(Host) In the wake of the deadly shootings at a Minnesota High School, Vermont’s Education Commissioner has written an open letter to students asking them to be on the lookout for signs of trouble.
VPR’s Steve Zind reports.
(Zind) Education Commissioner Richard Cate begins his letter to Vermont students by mentioning the school shootings in Red Lake, Minnesota and Littleton, Colorado. Cate says those and other incidents point out that it’s impossible to say it can’t happen here.
(Cate) “I think we in Vermont can never have the luxury of being able to say that because, in fact, where the worst incidents have occurred have been in places that don’t look all that different from Vermont.”
(Zind) Cate says he was also motivated to write the letter because of several recent incidents in which Vermont students have brought guns to school. He asks students tell adults if they see self-destructive or violent tendencies in a classmate. Cate says sometimes students are reluctant to step forward because of peer-pressure but in most cases where violence in schools has been averted, it’s been because of information provided by students.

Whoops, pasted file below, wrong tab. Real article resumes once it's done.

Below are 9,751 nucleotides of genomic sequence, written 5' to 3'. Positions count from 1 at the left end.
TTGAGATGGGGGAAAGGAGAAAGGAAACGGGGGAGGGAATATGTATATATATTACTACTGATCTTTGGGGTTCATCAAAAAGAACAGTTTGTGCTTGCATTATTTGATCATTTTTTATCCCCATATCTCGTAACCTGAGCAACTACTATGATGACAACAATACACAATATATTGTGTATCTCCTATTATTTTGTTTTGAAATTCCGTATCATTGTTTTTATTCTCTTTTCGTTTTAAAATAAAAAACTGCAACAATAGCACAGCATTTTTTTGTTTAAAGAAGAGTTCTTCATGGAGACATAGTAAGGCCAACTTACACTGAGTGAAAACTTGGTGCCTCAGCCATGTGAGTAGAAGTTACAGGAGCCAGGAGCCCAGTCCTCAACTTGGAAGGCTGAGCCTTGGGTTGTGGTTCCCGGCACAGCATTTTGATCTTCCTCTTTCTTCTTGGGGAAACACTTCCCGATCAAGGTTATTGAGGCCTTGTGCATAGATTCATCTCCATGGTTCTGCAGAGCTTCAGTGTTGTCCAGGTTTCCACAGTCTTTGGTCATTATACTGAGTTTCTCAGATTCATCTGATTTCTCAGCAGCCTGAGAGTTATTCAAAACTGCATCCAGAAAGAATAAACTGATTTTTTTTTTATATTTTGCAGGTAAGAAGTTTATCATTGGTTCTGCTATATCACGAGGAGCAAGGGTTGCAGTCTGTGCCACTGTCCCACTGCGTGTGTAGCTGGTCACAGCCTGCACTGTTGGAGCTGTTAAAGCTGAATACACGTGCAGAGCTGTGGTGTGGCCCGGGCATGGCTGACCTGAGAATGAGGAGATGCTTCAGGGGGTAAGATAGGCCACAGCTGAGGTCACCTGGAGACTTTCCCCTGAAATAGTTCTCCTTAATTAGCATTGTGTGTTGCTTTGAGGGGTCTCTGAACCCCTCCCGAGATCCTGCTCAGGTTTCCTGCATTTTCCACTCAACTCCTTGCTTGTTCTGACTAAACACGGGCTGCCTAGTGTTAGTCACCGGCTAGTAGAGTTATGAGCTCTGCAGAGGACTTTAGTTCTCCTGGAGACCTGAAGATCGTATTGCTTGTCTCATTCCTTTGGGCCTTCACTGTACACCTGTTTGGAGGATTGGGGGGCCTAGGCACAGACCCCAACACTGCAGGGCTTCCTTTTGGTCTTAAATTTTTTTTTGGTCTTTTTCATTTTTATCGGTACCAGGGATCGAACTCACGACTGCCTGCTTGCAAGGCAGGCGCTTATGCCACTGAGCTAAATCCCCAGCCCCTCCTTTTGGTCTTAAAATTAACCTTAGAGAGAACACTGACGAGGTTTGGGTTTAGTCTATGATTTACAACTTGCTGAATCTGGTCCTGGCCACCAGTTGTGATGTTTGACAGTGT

(Cate) “It’s very tough for adults to get into that loop as well as fellow students. It clearly is students that have been successful in helping to avert even more incidents.”
(Zind) The state requires schools to have emergency plans in place to deal with incidents involving weapons. Last week Windsor High School’s plan received its first real test when a fifteen-year-old student was arrested for allegedly plotting to kill her parents. The incident resulted in an hour-long lock down of school grounds.
For Vermont Public Radio, I’m Steve Zind.